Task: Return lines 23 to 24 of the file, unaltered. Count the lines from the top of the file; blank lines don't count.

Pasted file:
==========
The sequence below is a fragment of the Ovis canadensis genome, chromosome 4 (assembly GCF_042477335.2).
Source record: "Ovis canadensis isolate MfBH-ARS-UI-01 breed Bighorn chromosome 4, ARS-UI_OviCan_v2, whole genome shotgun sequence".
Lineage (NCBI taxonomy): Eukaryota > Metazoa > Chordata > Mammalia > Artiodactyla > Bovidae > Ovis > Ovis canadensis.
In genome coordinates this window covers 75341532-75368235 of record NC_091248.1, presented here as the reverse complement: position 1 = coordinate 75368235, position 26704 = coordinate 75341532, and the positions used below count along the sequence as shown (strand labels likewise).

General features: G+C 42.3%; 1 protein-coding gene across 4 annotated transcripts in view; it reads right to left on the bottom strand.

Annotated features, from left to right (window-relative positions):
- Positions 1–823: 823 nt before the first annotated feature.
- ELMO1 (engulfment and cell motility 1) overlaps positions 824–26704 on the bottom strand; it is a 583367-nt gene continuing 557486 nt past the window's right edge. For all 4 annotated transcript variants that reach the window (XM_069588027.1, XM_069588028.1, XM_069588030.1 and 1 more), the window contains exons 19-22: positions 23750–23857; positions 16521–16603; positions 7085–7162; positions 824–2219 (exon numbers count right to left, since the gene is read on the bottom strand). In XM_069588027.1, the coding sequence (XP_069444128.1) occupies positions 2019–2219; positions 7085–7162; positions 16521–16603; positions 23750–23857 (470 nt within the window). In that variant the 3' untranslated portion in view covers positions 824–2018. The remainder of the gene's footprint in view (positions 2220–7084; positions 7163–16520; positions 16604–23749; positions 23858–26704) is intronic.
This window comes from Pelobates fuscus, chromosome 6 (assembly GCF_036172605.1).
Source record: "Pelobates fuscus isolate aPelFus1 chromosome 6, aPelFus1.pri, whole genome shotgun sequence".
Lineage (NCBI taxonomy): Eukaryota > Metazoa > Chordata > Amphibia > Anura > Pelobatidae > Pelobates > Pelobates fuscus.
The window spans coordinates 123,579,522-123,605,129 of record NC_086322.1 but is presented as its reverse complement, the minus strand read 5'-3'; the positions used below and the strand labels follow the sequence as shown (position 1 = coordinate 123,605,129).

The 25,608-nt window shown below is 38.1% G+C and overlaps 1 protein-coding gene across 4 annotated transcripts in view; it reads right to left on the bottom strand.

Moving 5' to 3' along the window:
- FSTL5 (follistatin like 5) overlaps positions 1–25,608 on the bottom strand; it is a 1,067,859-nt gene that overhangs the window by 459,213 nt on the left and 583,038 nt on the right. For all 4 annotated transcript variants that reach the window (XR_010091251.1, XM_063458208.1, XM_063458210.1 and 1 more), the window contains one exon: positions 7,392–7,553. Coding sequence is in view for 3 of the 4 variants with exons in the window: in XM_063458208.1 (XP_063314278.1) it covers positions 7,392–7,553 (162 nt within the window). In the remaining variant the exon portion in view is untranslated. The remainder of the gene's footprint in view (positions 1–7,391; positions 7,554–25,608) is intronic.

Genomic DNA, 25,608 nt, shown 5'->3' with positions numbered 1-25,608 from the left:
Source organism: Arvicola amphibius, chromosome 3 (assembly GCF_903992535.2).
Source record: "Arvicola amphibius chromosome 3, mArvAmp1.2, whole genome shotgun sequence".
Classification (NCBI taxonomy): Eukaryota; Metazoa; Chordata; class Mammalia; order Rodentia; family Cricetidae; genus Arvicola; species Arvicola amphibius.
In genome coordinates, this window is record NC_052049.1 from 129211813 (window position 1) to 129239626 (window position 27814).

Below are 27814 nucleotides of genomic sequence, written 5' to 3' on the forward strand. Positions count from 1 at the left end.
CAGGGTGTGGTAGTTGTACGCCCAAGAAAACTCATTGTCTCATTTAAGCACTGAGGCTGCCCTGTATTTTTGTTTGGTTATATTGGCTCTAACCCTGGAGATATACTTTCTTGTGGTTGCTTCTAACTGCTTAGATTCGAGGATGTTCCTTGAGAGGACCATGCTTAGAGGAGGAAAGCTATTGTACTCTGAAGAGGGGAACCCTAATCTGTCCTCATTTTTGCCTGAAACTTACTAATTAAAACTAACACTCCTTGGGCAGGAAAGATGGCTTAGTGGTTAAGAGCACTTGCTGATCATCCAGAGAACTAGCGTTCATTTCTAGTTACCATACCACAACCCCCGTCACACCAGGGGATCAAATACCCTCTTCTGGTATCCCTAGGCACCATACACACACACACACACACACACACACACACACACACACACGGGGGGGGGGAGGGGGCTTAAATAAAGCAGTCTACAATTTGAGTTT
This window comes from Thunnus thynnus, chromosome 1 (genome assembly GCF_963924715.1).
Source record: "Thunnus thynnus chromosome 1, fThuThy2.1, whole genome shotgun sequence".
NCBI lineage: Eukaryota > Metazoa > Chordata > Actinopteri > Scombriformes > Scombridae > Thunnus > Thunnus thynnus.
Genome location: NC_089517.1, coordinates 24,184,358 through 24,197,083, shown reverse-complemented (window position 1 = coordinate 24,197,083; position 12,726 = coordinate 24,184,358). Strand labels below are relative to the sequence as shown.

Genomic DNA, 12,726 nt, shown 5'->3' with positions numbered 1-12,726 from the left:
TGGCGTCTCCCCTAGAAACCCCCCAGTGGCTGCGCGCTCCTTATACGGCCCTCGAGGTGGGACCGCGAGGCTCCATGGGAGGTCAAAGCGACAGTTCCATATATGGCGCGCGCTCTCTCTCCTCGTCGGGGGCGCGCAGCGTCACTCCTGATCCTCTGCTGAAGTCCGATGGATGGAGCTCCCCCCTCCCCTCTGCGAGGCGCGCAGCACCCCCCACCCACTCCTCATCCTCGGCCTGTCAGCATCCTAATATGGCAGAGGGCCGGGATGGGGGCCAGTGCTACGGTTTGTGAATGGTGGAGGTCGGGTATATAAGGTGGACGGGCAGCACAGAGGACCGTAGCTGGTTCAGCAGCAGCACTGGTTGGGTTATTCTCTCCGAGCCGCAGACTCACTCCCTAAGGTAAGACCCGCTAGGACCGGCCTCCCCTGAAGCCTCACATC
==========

This window comes from Thunnus thynnus, chromosome 1 (genome assembly GCF_963924715.1).
Source record: "Thunnus thynnus chromosome 1, fThuThy2.1, whole genome shotgun sequence".